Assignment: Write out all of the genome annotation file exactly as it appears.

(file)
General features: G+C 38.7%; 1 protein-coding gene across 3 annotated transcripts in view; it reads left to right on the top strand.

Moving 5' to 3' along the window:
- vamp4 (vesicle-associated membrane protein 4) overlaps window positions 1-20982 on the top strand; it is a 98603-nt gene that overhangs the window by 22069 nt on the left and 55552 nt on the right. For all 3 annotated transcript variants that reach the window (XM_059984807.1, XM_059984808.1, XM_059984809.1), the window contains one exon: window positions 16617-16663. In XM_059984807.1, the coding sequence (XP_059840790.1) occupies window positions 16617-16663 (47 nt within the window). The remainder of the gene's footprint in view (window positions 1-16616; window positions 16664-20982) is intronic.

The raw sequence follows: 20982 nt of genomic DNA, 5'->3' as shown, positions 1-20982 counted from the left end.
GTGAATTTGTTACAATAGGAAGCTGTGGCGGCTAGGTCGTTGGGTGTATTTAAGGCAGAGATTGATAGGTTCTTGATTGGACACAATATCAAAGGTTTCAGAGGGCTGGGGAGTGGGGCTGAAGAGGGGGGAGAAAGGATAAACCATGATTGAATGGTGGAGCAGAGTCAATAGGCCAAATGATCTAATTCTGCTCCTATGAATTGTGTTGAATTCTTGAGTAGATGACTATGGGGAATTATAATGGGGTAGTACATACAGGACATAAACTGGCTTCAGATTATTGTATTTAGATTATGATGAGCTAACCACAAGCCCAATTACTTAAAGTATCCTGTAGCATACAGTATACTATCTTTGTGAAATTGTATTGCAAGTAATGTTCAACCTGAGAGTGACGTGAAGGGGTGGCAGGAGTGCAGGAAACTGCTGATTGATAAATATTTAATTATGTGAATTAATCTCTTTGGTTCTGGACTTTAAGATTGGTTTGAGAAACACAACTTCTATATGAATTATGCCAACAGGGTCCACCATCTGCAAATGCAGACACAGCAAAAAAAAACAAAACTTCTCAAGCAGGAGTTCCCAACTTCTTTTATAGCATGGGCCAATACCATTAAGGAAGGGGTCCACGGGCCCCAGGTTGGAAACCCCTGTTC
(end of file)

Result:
General features: G+C 38.7%; 1 protein-coding gene across 3 annotated transcripts in view; it reads left to right on the top strand.

Moving 5' to 3' along the window:
- vamp4 (vesicle-associated membrane protein 4) overlaps window positions 1-20982 on the top strand; it is a 98603-nt gene that overhangs the window by 22069 nt on the left and 55552 nt on the right. For all 3 annotated transcript variants that reach the window (XM_059984807.1, XM_059984808.1, XM_059984809.1), the window contains one exon: window positions 16617-16663. In XM_059984807.1, the coding sequence (XP_059840790.1) occupies window positions 16617-16663 (47 nt within the window). The remainder of the gene's footprint in view (window positions 1-16616; window positions 16664-20982) is intronic.

The raw sequence follows: 20982 nt of genomic DNA, 5'->3' as shown, positions 1-20982 counted from the left end.
GTGAATTTGTTACAATAGGAAGCTGTGGCGGCTAGGTCGTTGGGTGTATTTAAGGCAGAGATTGATAGGTTCTTGATTGGACACAATATCAAAGGTTTCAGAGGGCTGGGGAGTGGGGCTGAAGAGGGGGGAGAAAGGATAAACCATGATTGAATGGTGGAGCAGAGTCAATAGGCCAAATGATCTAATTCTGCTCCTATGAATTGTGTTGAATTCTTGAGTAGATGACTATGGGGAATTATAATGGGGTAGTACATACAGGACATAAACTGGCTTCAGATTATTGTATTTAGATTATGATGAGCTAACCACAAGCCCAATTACTTAAAGTATCCTGTAGCATACAGTATACTATCTTTGTGAAATTGTATTGCAAGTAATGTTCAACCTGAGAGTGACGTGAAGGGGTGGCAGGAGTGCAGGAAACTGCTGATTGATAAATATTTAATTATGTGAATTAATCTCTTTGGTTCTGGACTTTAAGATTGGTTTGAGAAACACAACTTCTATATGAATTATGCCAACAGGGTCCACCATCTGCAAATGCAGACACAGCAAAAAAAAACAAAACTTCTCAAGCAGGAGTTCCCAACTTCTTTTATAGCATGGGCCAATACCATTAAGGAAGGGGTCCACGGGCCCCAGGTTGGAAACCCCTGTTC